HB 625, Zoning/Health Care Structure (Moffitt, Howard, Setzer, Ramsey). HB 625 will allow a ”temporary family health care structure” to be used by a caregiver in providing care for a “mentally or physically impaired person.” It was approved by the full House this week, and has been referred to the Senate State and Local Government committee.
HB 674, Study Medicaid Provider Hearings (Stevens). HB 674 directs the Program Evaluation Oversight Committee to Direct the Program Evaluation Division to study the contested case process for Medicaid provider appeals. HB 674 was approved by the House Health and Human Services committee and the full House this week, and has been referred to the Senate Rules committee.
HB 802, Landlord/Tenant/Shorten Eviction Time (Earle, Moore, Brawley, Cunningham). HB 802 seeks to shorten the times for an eviction proceeding. It was approved by the full House this week. It was amended on the floor to remove the provisions that would have allowed private process servers in certain counties. It has now been referred to the Senate Judiciary II committee.
HB 838, Exceptional Children's Services/Study (Martin, Horn, Whitmire, Johnson). HB 838 seeks to establish a commission to study the delivery of EC services and oversight by DPI. It has been referred to the House Rules committee. HB 838 was amended in the House Rules committee to include Disability Rights in the study committee. It was approved by the full House this week and has been referred to the Senate Rules committee.
HB 840, Division of Deaf Education (Martin, Farmer-Butterfield, Blackwell, Horn).
HB 840 was amended in committee to direct a task force rather than a separate division of deaf education in DPI. The Task Force shall (i) serve as a resource for legislators and State agencies involved in the education of children who are deaf or hearing impaired and (ii) make recommendations to the General Assembly regarding the necessary continuum of educational services, supports, and placements to ensure optimal educational outcomes of children who are deaf or hearing impaired. It was approved by the full House and has been referred to the Senate Rules committee.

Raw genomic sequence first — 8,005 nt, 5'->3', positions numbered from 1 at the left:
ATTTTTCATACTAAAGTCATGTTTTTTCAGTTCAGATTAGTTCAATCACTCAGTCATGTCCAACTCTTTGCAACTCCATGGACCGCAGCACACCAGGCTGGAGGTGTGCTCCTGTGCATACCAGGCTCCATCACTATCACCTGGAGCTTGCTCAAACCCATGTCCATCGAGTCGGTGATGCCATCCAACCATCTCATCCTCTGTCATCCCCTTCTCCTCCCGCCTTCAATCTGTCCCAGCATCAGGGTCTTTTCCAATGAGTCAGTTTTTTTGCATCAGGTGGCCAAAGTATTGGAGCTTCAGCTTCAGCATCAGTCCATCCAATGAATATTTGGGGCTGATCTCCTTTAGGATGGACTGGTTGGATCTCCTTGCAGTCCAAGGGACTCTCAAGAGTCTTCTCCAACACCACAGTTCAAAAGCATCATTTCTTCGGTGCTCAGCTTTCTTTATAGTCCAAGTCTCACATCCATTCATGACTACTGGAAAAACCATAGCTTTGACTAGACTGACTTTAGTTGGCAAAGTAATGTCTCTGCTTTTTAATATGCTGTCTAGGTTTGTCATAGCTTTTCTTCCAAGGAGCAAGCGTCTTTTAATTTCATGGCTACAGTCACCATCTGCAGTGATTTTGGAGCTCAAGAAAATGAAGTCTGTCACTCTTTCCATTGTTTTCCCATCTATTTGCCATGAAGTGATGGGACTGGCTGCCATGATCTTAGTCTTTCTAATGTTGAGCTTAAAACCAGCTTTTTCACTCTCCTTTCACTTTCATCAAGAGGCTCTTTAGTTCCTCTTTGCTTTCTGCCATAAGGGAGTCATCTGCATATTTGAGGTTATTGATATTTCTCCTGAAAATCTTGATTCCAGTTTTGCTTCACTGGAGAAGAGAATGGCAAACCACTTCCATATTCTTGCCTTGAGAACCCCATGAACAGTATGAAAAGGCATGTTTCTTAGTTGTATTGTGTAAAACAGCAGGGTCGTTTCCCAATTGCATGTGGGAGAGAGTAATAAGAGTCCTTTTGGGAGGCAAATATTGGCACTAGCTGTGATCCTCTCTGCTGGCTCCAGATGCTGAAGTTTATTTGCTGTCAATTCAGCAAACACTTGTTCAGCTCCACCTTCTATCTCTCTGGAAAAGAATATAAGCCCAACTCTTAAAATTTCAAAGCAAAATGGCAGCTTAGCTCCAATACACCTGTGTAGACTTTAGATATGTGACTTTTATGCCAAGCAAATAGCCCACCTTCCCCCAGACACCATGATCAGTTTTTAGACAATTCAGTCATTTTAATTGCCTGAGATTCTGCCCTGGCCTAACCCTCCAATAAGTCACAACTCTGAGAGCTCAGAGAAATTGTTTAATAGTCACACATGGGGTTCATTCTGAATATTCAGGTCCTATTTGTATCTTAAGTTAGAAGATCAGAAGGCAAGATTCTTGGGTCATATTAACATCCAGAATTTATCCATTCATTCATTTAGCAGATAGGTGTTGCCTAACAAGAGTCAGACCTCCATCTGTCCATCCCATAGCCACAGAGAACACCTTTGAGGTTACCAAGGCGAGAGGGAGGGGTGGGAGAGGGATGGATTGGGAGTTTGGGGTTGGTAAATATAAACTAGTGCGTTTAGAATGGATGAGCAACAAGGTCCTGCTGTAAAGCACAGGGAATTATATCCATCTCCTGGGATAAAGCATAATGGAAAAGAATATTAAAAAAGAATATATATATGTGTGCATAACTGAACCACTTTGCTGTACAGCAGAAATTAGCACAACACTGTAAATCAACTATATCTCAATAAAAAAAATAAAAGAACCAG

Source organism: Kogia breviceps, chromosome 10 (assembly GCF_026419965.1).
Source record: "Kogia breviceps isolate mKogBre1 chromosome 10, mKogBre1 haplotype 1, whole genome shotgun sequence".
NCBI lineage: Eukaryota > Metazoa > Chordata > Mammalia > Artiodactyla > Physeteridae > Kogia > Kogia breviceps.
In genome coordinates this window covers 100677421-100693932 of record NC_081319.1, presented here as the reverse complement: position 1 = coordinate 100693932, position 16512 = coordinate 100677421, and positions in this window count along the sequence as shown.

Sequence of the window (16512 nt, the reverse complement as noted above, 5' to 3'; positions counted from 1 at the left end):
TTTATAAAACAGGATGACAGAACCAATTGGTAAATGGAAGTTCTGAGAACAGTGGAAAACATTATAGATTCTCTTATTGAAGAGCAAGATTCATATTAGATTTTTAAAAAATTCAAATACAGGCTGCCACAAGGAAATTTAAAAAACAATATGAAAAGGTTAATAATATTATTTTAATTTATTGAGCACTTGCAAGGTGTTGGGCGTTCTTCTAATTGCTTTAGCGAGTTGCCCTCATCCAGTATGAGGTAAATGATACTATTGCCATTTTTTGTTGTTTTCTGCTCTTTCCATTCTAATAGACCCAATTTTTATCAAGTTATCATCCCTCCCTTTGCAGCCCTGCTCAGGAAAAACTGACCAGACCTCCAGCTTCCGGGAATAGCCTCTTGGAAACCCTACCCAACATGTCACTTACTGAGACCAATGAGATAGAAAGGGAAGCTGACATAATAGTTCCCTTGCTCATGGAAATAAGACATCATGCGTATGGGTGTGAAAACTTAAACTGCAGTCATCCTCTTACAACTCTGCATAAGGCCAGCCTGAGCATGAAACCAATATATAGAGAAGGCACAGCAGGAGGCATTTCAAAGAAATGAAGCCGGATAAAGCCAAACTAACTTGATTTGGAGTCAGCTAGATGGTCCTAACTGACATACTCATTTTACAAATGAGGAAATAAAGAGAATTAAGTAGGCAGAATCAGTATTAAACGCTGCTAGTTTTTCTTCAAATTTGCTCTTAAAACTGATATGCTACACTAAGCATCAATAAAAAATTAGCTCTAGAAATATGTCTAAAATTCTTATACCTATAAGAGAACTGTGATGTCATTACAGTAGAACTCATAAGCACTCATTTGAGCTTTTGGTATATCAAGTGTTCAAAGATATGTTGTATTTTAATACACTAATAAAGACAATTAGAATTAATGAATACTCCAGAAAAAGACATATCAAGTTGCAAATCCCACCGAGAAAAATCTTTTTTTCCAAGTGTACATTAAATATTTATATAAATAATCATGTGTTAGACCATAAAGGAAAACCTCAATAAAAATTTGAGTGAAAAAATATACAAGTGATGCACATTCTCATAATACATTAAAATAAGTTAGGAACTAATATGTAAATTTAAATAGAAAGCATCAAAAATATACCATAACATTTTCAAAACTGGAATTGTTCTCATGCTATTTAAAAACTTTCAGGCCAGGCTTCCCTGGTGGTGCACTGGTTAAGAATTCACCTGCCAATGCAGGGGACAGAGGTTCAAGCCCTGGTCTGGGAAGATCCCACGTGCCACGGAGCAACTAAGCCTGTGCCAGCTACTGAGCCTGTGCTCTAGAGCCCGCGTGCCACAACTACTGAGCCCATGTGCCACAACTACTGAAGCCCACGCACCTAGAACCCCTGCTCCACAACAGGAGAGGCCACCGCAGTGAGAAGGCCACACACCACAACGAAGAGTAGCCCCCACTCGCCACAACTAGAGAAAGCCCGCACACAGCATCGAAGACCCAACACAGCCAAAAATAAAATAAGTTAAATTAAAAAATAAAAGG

HB 868, Residential School Changes (Farmer-Butterfield, Blackwell, Martin, Tolson). HB 868 makes conforming changes to the state statutes regarding the residential schools. It was approved by the full House this week and has been referred to the Senate Education committee.
HB 891, Exploitation of Seniors/Freeze Defendant's Assets (Glazier, McGrady, Insko, Baskerville). HB 891 allows the district attorney to petition the Court to freeze the assets of a defendant charged with financial exploitation of an elder adult or disabled adult. HB 891 was approved by the House Judiciary B committee and the full House this week. It has been referred to the Senate Judiciary II committee.
HB 900, Exempt Continuing Care Facilities from CON (Avila, Samuelson, Burr, Setzer). HB 900 seeks to exempt Continuing Care Retirement Communities from Certificate of Need review for communities that provide home health services to individuals receiving lodging within those communities. The bill was approved by the House Health and Human Services committee this week but was pulled before a full House vote and referred to the House Rules committee. Because the bill was not passed before the cross-over deadline, the matter will likely not proceed during this session.
HB 982, Modify Medicaid Subrogation Statute (Burr, Avila). HB 982 seeks to modify the state statute regarding recovery of health care expenditures made on behalf of Medicaid beneficiaries who are tort victims in response to the US Supreme court decision, Wos v. E.M.A. It was approved by the House Health and Human Services committee and the full House this week. It has been referred to the Senate Health Care committee.
SB 553, LME/MCO Enrollee Grievances and Appeals (Hise). SB 553 creates a new chapter to govern LME/MCO recipient appeals. SB 553 was approved by the full Senate this week and has been referred to the House Health and Human Services committee.
For information on bills that did not make cross-over, the News and Observer has a good rundown here: http://www.newsobserver.com/2013/05/17/2897873/which-bills-survived-crossover.html.